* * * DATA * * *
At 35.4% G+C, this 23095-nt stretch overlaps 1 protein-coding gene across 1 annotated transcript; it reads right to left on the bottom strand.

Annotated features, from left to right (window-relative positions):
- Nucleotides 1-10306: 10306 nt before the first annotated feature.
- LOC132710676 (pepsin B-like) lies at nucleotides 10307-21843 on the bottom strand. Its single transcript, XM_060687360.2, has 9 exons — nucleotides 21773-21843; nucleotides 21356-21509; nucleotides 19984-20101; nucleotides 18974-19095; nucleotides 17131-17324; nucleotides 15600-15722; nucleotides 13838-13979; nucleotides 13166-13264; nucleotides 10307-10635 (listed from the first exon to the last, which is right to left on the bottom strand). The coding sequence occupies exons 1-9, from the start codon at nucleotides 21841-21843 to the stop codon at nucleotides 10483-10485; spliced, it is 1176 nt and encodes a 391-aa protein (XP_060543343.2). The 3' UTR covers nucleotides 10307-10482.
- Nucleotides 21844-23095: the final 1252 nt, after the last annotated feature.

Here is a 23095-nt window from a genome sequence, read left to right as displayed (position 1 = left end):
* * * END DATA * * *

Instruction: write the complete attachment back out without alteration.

At 35.4% G+C, this 23095-nt stretch overlaps 1 protein-coding gene across 1 annotated transcript; it reads right to left on the bottom strand.

Annotated features, from left to right (window-relative positions):
- Nucleotides 1-10306: 10306 nt before the first annotated feature.
- LOC132710676 (pepsin B-like) lies at nucleotides 10307-21843 on the bottom strand. Its single transcript, XM_060687360.2, has 9 exons — nucleotides 21773-21843; nucleotides 21356-21509; nucleotides 19984-20101; nucleotides 18974-19095; nucleotides 17131-17324; nucleotides 15600-15722; nucleotides 13838-13979; nucleotides 13166-13264; nucleotides 10307-10635 (listed from the first exon to the last, which is right to left on the bottom strand). The coding sequence occupies exons 1-9, from the start codon at nucleotides 21841-21843 to the stop codon at nucleotides 10483-10485; spliced, it is 1176 nt and encodes a 391-aa protein (XP_060543343.2). The 3' UTR covers nucleotides 10307-10482.
- Nucleotides 21844-23095: the final 1252 nt, after the last annotated feature.

Here is a 23095-nt window from a genome sequence, read left to right as displayed (position 1 = left end):